• …collective action is not the same as collectivism. Commons-based peer production in Wikipedia, open source software, and prediction markets is collective action, not collectivism. Collective action involves freely chosen self-election (which is almost always coincident with self-interest) and distributed coordination; collectivism involves coercion and centralized control; treating the Internet as a commons doesn’t mean it is… — Howard Rheingold

And best of all, I felt, was the response by Esther Dyson. It seemed to me to be an argument slightly in disagreement with Lanier, and one where I can see both his points and hers, and agree with some of each.

I think the real argument is between voting or aggregating — where anonymous people raise or lower things in esteem by the weight of sheer numbers — vs. arguments by recognizable, individuals that answer the arguments of other individuals… Arguments may win or lose and a consensus argument or belief may arise, but it is structured, and emerges more finely shaped than what mere voting or “collectivism” would have produced.

That’s why we have representative government — in theory at least. Certain people — designated “experts” — sit together to design something that is supposed to be coherent. (That’s the vision, anyway.) You can easily vote both for lower taxes and more services, but you can’t design a consistent system that will deliver that.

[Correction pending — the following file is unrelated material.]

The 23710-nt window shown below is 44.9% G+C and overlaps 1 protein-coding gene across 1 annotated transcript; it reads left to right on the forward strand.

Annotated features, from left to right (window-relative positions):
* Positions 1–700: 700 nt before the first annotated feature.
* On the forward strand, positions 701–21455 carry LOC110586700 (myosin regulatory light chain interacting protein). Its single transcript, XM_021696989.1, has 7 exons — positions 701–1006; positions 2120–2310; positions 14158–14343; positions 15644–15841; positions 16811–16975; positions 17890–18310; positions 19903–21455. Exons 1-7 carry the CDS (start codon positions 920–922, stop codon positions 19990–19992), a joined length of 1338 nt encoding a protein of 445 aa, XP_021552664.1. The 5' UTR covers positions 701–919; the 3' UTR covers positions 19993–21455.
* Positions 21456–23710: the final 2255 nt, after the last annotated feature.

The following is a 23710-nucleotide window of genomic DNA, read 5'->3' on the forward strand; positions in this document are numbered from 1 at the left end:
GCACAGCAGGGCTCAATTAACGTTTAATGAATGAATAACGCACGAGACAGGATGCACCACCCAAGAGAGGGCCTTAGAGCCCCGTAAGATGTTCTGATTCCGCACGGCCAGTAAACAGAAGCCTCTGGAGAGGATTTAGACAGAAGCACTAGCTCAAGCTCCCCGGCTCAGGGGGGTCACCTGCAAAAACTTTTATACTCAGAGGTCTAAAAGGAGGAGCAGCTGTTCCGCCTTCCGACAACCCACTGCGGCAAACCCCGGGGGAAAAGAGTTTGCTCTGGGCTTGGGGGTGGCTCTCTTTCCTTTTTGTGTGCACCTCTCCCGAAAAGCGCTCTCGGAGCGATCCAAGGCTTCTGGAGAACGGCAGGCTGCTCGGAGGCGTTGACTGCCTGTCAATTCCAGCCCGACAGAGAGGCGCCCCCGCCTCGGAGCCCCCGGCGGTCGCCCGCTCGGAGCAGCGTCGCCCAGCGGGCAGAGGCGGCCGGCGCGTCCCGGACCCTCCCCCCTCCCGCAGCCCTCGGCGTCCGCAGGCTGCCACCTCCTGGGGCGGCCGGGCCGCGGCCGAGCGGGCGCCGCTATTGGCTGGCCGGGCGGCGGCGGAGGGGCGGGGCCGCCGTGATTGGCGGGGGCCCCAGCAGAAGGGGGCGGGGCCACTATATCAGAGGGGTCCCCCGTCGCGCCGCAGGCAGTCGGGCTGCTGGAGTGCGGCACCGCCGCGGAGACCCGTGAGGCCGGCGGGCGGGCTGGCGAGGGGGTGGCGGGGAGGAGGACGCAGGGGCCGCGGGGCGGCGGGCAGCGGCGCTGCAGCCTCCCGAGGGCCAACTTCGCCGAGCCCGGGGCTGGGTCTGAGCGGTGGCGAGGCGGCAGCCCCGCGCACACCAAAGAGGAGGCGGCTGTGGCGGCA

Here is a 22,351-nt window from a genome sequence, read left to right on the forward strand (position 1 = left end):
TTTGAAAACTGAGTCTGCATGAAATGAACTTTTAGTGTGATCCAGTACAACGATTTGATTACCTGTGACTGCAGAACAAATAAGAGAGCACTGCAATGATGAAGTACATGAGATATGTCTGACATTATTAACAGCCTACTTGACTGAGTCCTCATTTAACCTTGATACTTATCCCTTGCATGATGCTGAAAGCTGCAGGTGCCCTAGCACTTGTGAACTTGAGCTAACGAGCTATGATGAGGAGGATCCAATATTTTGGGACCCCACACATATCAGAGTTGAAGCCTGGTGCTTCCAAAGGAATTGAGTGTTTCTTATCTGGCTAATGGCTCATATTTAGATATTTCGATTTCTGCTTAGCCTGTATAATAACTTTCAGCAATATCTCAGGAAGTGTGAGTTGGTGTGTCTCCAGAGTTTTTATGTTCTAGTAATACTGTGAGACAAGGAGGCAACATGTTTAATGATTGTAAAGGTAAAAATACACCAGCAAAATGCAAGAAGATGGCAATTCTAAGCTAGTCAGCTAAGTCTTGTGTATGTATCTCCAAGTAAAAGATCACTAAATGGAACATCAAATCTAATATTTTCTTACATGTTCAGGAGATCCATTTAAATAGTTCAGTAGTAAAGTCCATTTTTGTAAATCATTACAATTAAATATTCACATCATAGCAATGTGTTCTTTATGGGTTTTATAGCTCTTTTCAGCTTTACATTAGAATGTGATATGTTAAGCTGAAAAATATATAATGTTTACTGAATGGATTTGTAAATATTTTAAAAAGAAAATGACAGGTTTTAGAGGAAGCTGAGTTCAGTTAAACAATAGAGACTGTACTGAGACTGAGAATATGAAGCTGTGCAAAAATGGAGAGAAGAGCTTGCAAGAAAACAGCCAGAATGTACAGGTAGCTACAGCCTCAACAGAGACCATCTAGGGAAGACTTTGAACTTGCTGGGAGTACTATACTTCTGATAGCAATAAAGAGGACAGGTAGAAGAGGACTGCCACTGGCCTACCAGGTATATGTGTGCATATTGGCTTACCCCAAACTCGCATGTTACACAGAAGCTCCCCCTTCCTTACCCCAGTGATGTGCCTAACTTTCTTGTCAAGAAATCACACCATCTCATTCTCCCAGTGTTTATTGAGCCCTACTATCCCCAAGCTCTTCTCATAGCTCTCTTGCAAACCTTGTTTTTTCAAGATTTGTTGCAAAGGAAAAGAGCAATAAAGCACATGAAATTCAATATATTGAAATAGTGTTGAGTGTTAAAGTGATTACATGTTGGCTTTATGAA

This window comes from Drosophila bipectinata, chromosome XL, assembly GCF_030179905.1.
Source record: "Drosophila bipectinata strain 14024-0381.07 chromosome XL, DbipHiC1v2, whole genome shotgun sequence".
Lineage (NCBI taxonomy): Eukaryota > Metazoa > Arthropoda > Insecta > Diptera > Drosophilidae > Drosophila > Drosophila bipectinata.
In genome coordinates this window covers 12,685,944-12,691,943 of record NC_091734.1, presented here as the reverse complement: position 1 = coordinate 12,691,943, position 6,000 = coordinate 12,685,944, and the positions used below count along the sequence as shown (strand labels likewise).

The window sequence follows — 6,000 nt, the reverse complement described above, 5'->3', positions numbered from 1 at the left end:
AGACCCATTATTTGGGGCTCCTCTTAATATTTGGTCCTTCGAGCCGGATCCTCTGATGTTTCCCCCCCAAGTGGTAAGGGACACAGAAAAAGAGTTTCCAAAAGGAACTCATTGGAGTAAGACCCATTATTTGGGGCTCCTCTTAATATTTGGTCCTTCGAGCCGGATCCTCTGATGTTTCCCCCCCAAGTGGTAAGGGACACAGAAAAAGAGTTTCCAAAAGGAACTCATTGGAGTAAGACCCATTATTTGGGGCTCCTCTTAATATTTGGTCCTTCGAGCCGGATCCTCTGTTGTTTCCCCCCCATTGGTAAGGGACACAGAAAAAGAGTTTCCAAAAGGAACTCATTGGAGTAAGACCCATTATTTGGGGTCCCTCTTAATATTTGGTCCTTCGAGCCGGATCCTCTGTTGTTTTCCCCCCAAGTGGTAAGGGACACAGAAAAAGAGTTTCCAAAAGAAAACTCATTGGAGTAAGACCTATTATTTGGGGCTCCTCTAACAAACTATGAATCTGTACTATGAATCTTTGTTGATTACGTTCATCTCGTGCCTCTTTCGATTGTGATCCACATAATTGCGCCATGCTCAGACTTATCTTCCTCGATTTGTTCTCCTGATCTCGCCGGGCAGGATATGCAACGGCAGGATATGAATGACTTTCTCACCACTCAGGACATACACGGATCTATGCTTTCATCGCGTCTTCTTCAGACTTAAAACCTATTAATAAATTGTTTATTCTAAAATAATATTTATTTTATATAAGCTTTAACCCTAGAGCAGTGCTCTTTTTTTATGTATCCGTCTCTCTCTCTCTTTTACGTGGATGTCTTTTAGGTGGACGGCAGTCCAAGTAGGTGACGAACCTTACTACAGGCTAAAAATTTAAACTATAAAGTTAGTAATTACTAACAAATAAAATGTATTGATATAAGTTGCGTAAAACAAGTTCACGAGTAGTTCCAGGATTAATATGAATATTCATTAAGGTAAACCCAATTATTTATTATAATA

So, to get the best results, we have people sharpening their ideas against one another rather than simply editing someone’s contribution and replacing it with another. We also have a world where the contributors have identities (real or fake, but consistent and persistent) and are accountable for their words. — Esther Dyson

I think just reading Lanier’s essay is a way to get an intelligent, but one-sided opinion. There are definitely multiple views on these issues, and the other writers here offer those quite eloquently. If I had just read the first part, I probably wouldn’t have fully understood the discussion.

It seems that the problem with collectives OR collectivism can be quite real, but that perhaps Lanier did a disservice to his argument by not fully recognizing the extent of his examples. I agree with his ultimate conclusion, but I also agree with the other writers here who suggest that Wikipedia isn’t such a murky collectivism as Lanier perceives it to be, and that it and similar sites that offer “collective action” are more coordinated and intelligently designed than they might appear.